Things to Consider Before Dying Gray Hair

Image of a man looking at his white hair in a mirror.

Gray hair is a common sign of getting older. Even with that, scientists aren’t really sure why hair goes gray. But one thing that is known, is that men have many options for coloring their gray hair or embracing a little bit of gray with style.

Hair obtains its color not from the hair shaft, but from pigments made by cells in the hair follicle, known as melanocytes. There are two basic types of pigments — dark and light. These combine in different amounts to create the wide range of hair colors that we see in people. Without those pigments, hair would be white.

As people age, the number of melanocytes decreases, which means there is less pigment being made. Unstable oxygen molecules may play a part in this. These molecules have been linked to other aspects of aging. When pigment-producing cells are exposed to these molecules — a process called oxidation — the cells die.

Coloring Basics

For men, coloring gray hair is not just about covering up the gray. You want your hair to look as natural as possible, as if the hair had grown out of your own head.

For the best results, a professional coloring is the way to go, because a hair expert can look at your hair and decide which way to approach your gray hair. They can also choose a color that best matches your complexion and pre-gray hair color. Plus, at-home coloring kits may leave your hair with a reddish-orange tint.

Men with just a small amount of gray should spot treat it rather than color the whole head. You can apply temporary color with a touch-up pen to such small areas as your sideburns. This will wash out when you shampoo. Some hair experts don’t recommend plucking those few offending gray hairs, because this can damage the hair follicle.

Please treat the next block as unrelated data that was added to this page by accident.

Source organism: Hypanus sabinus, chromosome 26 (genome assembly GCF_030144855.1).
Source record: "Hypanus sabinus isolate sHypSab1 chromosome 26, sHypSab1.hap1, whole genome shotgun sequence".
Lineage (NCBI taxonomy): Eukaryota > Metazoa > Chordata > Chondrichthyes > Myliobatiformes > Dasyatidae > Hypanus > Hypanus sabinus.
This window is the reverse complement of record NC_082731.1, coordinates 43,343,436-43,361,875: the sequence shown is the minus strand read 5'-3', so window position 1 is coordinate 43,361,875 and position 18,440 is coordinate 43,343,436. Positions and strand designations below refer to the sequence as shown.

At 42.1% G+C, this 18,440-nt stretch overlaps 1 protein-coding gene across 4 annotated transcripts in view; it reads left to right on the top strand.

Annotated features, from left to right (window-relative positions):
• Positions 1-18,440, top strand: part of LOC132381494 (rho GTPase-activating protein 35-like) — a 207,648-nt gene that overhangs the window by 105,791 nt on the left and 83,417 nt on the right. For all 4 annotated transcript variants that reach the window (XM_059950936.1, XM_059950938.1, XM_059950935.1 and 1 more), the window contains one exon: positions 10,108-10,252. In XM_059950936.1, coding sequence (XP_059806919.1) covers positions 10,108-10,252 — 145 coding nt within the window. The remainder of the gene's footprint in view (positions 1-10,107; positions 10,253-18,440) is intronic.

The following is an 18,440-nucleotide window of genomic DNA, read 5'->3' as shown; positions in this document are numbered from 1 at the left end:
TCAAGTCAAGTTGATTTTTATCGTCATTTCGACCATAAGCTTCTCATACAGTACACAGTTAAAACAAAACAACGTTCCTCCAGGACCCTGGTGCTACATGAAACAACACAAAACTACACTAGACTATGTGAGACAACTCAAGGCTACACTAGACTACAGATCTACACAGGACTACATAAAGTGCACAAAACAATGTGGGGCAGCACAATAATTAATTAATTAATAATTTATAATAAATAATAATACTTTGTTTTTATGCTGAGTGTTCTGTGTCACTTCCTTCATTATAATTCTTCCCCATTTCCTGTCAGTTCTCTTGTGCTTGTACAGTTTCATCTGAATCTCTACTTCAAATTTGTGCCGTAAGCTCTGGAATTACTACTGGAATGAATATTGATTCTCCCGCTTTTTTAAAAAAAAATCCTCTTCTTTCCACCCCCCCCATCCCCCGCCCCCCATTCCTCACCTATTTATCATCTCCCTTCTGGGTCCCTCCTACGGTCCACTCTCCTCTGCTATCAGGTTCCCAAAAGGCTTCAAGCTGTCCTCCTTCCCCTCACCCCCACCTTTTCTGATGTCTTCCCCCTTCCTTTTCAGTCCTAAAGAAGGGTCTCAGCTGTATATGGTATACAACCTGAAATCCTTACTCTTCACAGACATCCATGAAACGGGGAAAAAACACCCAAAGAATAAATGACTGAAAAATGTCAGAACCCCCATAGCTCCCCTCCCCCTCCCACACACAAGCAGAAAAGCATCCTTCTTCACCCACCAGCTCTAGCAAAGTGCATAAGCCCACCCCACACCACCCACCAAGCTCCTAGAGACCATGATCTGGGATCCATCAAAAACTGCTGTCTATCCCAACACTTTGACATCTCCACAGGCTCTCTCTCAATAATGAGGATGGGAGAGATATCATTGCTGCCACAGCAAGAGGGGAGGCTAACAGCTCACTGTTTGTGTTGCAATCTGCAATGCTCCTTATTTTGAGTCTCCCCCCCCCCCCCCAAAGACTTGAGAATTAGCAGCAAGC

To avoid looking like you just added shoe polish to all of your hair, don’t opt for 100 percent coverage. A professional hair stylist can give you a gray-blended look by using very low amounts of peroxide in the coloring. This will look more natural when your hair grows out.

Coloring for the Long Haul

A semi-permanent color rinse is also a good option for men. This color will fade gradually over several weeks, so you aren’t left with a sharp color line. And if you decide that you want to embrace your gray, you can just let the dye wash out completely.

To keep your gray roots from showing, have your hair colored as often as you get your hair cut. And use only color-safe shampoos. These will help keep the color longer and prevent your hair from turning red. No coloring is permanent, though. You will need to reapply the color when the gray starts to show again, around every four weeks.

Another option for men is to style the hair so the shades of gray look good. A short cut will eliminate the wiry and coarse ends of gray hairs. It will also emphasize the shades of salt and pepper. A gray hair shampoo can also tone down the yellow colors in your gray hair, leaving you with a stronger silver or white look, perfect for that more salt than pepper look.

If you have a beard that’s graying, a hair professional can color that, too. It’s best to match the color to your head. However, you may have to color your beard every two or three days. This is one time when an at-home kit will work well. Ask your hair stylist for suggestions.

Even if you only have a few gray hairs, it is never too early to talk to your hair stylist about your options for coloring your hair. The best option for your hair may change over time, and it may also involve finding a hair style that looks good with a little bit of gray.

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